LOOKING AT WHAT GOES ON UNDER THE CLOTHES
Then I got up. I put on my eyeglasses, stepped into my moccasins, and tied on my lucky bathrobe, which made me feel somewhat better. Like most beloved items of clothing, this robe had once belonged to somebody else. I’d come upon it years ago, hanging in the upstairs closet of a beach house in Gearhart, Oregon, that Eva B. and I rented for a summer from a Portland family named Knopflmacher. It was an enormous white chenille number, threadbare at the elbows, with pink and red arrangements of embroidered geraniums on the pockets, and I didn’t have too much doubt that it had been Mrs. Knopflmacher’s. It had since become impossible for me to write wearing anything else. In one of its pockets I now found, to my delight, the charred half of a roach and a book of El Producto matches. I stood at the bedroom window, looking east, smoking the roach down to the last particle of ash and watching the sky for a hint of daylight.
observations: When I wrote last week's list of books-to-movies, I remembered just how wonderful this one was. It is an endlessly satisfying book, my favourite of all Michael Chabon’s excellent works. Ultimately, it might be the story of a man growing up (eventually, belatedly), and Grady Tripp is such a well-rounded character he has even written his own books, and featured on this blog in his own right (but note the date).
I love too his friend Terry Crabtree (so perfectly portrayed by Robert Downey Jr in the 2000 film of the book), the book editor whose publisher employer has just been taken over:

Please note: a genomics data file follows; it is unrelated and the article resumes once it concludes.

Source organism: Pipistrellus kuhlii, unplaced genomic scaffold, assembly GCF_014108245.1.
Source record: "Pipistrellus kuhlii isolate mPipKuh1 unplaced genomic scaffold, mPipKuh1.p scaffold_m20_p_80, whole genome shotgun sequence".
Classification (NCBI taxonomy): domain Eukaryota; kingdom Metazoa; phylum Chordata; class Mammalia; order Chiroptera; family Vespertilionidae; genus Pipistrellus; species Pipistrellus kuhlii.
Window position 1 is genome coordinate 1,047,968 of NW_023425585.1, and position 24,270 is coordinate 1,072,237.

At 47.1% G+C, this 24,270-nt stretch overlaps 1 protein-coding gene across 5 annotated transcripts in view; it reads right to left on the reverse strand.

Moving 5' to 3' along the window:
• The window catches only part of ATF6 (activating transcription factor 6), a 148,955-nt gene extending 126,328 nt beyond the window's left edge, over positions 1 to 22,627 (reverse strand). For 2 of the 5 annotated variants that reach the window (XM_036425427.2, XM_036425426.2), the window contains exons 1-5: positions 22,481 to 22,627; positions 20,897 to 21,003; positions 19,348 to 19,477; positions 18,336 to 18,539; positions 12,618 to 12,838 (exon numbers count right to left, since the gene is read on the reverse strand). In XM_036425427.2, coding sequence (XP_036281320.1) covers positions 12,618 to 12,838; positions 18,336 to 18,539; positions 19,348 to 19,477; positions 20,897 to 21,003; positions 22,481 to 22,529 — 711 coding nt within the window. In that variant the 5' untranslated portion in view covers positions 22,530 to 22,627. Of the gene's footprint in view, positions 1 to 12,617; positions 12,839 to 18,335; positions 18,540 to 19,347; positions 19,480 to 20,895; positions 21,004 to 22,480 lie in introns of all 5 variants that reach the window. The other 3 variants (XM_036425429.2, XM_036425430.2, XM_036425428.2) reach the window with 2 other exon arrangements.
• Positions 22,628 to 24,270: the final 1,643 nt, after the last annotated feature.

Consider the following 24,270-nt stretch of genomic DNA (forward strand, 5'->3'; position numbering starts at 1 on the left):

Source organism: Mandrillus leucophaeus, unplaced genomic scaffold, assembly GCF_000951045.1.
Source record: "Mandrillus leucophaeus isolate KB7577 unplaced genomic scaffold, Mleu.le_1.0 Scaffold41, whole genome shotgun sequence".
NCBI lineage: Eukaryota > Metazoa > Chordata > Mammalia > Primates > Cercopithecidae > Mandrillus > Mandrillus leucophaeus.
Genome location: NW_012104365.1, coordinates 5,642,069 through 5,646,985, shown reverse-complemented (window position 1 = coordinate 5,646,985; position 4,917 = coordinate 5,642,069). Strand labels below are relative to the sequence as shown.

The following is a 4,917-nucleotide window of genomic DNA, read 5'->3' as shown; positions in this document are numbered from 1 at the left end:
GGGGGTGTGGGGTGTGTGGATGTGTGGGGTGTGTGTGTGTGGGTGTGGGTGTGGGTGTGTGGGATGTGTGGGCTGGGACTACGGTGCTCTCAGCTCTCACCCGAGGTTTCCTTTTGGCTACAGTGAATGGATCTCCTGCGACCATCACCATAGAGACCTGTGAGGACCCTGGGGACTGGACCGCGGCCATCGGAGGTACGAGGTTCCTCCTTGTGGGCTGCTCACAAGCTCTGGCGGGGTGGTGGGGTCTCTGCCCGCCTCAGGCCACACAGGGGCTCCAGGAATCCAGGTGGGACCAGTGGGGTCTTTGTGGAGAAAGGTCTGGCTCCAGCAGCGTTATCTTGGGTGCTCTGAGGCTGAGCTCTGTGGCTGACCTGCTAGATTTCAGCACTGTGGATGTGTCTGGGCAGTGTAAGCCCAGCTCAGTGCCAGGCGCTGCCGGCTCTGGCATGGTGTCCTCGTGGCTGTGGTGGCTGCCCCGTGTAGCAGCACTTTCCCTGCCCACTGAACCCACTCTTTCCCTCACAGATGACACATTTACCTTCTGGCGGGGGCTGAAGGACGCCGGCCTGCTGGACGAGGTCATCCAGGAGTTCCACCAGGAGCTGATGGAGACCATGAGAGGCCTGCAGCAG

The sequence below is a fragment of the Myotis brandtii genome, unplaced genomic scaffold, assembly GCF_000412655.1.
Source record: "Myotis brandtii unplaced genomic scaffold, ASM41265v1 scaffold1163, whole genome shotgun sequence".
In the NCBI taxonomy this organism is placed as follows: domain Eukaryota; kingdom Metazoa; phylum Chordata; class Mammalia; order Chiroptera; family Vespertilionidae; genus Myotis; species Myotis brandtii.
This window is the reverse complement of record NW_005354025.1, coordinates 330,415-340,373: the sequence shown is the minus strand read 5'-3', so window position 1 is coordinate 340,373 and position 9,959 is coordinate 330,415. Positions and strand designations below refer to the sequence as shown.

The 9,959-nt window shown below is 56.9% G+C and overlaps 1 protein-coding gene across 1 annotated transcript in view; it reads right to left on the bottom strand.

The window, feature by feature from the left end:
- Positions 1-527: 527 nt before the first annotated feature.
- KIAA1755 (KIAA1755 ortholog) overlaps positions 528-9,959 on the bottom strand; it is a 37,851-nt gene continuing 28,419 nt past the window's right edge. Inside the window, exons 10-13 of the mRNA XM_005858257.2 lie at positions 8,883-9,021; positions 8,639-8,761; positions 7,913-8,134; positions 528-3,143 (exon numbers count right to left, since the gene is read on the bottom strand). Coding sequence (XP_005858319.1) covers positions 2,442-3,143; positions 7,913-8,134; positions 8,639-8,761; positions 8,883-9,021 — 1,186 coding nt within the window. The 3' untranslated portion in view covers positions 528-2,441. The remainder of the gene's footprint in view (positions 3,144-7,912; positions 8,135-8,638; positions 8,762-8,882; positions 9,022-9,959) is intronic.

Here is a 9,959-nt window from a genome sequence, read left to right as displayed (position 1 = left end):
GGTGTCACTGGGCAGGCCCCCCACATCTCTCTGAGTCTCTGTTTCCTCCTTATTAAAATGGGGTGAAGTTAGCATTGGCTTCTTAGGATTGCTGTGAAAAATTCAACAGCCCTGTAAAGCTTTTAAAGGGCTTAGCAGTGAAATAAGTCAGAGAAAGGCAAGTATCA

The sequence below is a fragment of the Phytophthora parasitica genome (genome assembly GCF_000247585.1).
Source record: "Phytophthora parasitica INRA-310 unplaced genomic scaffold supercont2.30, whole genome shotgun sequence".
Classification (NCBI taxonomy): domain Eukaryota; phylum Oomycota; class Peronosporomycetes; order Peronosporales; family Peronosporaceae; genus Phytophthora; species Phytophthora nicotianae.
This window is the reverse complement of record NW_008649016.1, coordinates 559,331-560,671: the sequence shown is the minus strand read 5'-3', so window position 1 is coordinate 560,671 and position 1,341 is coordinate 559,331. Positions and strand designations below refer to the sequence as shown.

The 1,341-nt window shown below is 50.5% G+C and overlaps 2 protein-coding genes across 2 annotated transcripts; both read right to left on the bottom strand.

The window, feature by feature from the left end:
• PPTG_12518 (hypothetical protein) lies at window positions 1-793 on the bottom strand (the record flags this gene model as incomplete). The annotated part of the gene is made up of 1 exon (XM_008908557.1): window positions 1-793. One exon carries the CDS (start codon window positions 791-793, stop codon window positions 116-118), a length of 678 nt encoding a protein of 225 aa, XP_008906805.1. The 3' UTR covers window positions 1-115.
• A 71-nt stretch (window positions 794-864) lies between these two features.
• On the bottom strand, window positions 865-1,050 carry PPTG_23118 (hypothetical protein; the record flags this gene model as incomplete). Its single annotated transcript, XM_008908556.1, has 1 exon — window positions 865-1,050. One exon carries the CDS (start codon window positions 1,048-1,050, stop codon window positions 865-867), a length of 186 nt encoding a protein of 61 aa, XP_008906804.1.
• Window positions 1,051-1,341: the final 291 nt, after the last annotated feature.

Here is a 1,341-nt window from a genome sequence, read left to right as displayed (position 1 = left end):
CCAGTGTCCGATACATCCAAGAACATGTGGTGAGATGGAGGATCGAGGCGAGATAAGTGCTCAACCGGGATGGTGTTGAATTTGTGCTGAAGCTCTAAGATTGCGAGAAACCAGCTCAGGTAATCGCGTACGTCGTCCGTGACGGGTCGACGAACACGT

“I guess I don’t fit the new corporate profile.”-- and his ‘patent but, as ever, somehow credible insincerity.’
Grady Tripp says he is ‘an unsuccessful, overweight ex–wonder boy with a pot habit and a dead dog in the trunk of my car’, but Chabon is the real wonder boy with this laugh-out-loud funny book, entertaining, sparkling, but telling a very real story about the lives of modern Americans, and writers, and academics.
There is a literary party at Tripp’s house:
there were so many Pittsburgh poets in my hallway that if, at that instant, a meteorite had come smashing through my roof, there would never have been another stanza written about rusting fathers and impotent steelworks and the Bessemer converter of love.Chabon has managed to write a campus novel about a writer and make it fresh and un-self-indulgent, mostly because he is unsparing with Grady Tripp, and his book with ‘whole chapters that go for thirty and forty pages with no characters at all,’ and his falling under the spell of ‘Jack Kerouac and his free-form Arthurian hobo jazz, with all its dangerous softheartedness and poor punctuation.’
It is plainly true that the bathrobe above looks nothing like the one Grady describes, but I like the picture, and I like the idea of a lucky bathrobe. This one is from an advert of the 1930s.
There's another entry on Wonder Boys here.